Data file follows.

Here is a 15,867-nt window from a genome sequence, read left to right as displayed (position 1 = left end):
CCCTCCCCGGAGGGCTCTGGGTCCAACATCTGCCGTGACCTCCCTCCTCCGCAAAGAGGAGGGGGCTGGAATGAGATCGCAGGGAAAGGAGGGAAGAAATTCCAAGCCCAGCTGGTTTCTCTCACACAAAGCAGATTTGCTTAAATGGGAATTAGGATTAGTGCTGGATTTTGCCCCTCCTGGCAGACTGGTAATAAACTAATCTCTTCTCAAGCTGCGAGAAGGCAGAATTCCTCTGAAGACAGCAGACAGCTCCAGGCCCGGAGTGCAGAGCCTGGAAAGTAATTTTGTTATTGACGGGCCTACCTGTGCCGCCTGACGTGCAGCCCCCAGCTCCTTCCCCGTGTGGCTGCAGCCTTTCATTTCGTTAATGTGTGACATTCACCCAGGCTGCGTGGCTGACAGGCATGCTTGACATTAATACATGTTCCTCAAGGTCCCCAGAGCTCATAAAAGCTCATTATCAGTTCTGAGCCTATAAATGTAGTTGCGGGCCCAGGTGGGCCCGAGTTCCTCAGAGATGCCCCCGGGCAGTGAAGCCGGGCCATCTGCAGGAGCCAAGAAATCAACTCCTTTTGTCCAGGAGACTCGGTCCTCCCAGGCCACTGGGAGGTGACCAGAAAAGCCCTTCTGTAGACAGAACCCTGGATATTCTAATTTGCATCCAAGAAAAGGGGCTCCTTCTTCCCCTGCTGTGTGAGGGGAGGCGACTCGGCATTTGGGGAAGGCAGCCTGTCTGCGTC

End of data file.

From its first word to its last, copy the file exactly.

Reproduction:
Here is a 15,867-nt window from a genome sequence, read left to right as displayed (position 1 = left end):
CCCTCCCCGGAGGGCTCTGGGTCCAACATCTGCCGTGACCTCCCTCCTCCGCAAAGAGGAGGGGGCTGGAATGAGATCGCAGGGAAAGGAGGGAAGAAATTCCAAGCCCAGCTGGTTTCTCTCACACAAAGCAGATTTGCTTAAATGGGAATTAGGATTAGTGCTGGATTTTGCCCCTCCTGGCAGACTGGTAATAAACTAATCTCTTCTCAAGCTGCGAGAAGGCAGAATTCCTCTGAAGACAGCAGACAGCTCCAGGCCCGGAGTGCAGAGCCTGGAAAGTAATTTTGTTATTGACGGGCCTACCTGTGCCGCCTGACGTGCAGCCCCCAGCTCCTTCCCCGTGTGGCTGCAGCCTTTCATTTCGTTAATGTGTGACATTCACCCAGGCTGCGTGGCTGACAGGCATGCTTGACATTAATACATGTTCCTCAAGGTCCCCAGAGCTCATAAAAGCTCATTATCAGTTCTGAGCCTATAAATGTAGTTGCGGGCCCAGGTGGGCCCGAGTTCCTCAGAGATGCCCCCGGGCAGTGAAGCCGGGCCATCTGCAGGAGCCAAGAAATCAACTCCTTTTGTCCAGGAGACTCGGTCCTCCCAGGCCACTGGGAGGTGACCAGAAAAGCCCTTCTGTAGACAGAACCCTGGATATTCTAATTTGCATCCAAGAAAAGGGGCTCCTTCTTCCCCTGCTGTGTGAGGGGAGGCGACTCGGCATTTGGGGAAGGCAGCCTGTCTGCGTC